Schneider Electric fined £21k for releasing harmful gas

Schneider Electric has been ordered to pay £21,000 for releasing harmful greenhouse gas into the atmosphere. The Environment Agency said the global energy management company failed to recover the release […]

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By Priyanka Shrestha

Schneider Electric has been ordered to pay £21,000 for releasing harmful greenhouse gas into the atmosphere.

The Environment Agency said the global energy management company failed to recover the release of sulphur hexafluoride (SF6) gas at Stanford-le-Hope in Essex in 2013.

The incident occurred when a high voltage switchgear was being installed at London Gateway Port.

A metallic strip called busbar, which joins two circuit breakers together, was found to be faulty and needed to be removed.

While removing it, up to 15kg of SF6 was released, which is said to remain in the atmosphere for “thousands of years”.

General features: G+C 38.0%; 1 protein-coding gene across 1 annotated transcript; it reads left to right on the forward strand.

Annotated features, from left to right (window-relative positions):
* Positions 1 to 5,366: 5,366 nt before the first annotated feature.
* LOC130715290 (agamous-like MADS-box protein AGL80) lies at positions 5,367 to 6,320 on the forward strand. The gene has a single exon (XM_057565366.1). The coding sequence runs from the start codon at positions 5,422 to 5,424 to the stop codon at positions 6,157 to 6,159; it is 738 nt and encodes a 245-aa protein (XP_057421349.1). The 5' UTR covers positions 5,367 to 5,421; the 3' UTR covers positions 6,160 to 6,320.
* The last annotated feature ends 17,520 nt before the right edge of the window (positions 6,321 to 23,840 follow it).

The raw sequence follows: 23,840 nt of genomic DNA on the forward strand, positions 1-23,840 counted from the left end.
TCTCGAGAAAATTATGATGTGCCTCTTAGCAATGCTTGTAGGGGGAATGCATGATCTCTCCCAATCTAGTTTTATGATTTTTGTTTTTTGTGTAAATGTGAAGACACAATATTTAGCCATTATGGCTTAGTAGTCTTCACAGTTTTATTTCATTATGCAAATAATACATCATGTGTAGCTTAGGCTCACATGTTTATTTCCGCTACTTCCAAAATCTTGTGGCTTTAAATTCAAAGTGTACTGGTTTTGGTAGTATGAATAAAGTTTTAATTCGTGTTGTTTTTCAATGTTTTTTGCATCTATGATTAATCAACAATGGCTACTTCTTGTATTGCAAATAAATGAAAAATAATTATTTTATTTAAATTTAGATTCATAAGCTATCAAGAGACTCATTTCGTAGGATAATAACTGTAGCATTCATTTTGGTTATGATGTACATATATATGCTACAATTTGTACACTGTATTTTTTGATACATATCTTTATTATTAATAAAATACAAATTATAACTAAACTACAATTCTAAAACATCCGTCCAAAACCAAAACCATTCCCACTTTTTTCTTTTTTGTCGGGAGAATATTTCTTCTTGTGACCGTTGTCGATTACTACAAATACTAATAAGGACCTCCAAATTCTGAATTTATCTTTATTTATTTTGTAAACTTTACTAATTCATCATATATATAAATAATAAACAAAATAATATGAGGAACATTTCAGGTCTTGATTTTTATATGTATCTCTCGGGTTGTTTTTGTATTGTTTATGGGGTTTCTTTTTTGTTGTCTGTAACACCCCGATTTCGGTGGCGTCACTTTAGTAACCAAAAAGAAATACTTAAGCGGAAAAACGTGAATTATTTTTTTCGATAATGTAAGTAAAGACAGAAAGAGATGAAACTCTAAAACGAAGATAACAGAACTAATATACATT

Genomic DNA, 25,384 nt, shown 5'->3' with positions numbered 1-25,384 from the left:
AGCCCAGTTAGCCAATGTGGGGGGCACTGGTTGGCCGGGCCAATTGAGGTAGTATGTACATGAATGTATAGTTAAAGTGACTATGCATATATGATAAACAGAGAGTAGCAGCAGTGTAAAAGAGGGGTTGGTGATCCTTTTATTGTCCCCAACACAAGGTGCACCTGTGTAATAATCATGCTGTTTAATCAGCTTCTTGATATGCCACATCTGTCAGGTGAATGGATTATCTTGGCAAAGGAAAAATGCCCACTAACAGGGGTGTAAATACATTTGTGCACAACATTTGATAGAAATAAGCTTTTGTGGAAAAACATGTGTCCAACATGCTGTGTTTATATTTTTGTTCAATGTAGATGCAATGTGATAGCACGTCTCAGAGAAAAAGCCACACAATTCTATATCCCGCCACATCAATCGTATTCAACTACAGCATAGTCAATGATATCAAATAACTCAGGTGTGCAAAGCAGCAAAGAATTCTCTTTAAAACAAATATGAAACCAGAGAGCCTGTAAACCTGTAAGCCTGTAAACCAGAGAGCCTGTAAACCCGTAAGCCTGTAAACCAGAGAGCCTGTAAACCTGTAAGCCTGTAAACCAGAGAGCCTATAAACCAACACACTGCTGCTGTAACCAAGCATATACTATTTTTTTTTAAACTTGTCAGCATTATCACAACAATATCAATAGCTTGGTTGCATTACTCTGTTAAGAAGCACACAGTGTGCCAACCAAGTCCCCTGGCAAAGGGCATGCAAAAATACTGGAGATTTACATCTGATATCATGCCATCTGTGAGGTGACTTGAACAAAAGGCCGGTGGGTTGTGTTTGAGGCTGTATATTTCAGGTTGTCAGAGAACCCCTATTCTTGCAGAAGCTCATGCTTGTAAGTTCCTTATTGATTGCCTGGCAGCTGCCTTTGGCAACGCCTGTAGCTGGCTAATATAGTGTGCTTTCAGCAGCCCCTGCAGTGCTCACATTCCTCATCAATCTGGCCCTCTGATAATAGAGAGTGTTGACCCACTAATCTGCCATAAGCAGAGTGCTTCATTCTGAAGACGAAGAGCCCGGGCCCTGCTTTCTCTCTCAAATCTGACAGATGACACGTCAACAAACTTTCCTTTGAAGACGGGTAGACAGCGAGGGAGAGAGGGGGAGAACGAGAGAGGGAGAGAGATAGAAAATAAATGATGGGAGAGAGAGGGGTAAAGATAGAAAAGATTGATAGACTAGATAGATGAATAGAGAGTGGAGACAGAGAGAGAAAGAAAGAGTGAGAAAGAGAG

That amount of gas damages the environment the equivalent of flying a 737 jet from Heathrow to Sydney and back three times, according to the Environment Agency.

It added Schneider’s subcontractor Metricab Power Engineering, which removed the busbars, was not aware the switchgear was filled with the SF6 gas.

It was released for one to two hours before an employee of Schneider realised what was happening and raised the alarm.

Investigating Officer Claire Cox said: “This successful conviction demonstrates our commitment to ensuring compliance across all F-gas users and industries covered by these regulations.

“This particular case displays the long term environmental harm caused to the atmosphere which is likely to continue beyond our lifetime and for many generations to come.”

Schneider Electric apologised “unreservedly” for the incident.

Andy Taylor, Energy BU & UK & Ireland H&S Director added: “We conducted an immediate investigation working with all parties involved to ensure a similar incident will not be repeated. We are fully supportive of the Environment Agency policies and the action against climate change. We currently have 15 priority initiatives and related goals across six environmental domains to support the COP21 targets and +1.5°C compatibility.  To this end, we saved 12,000 tonnes of CO2 through energy savings in 2015.”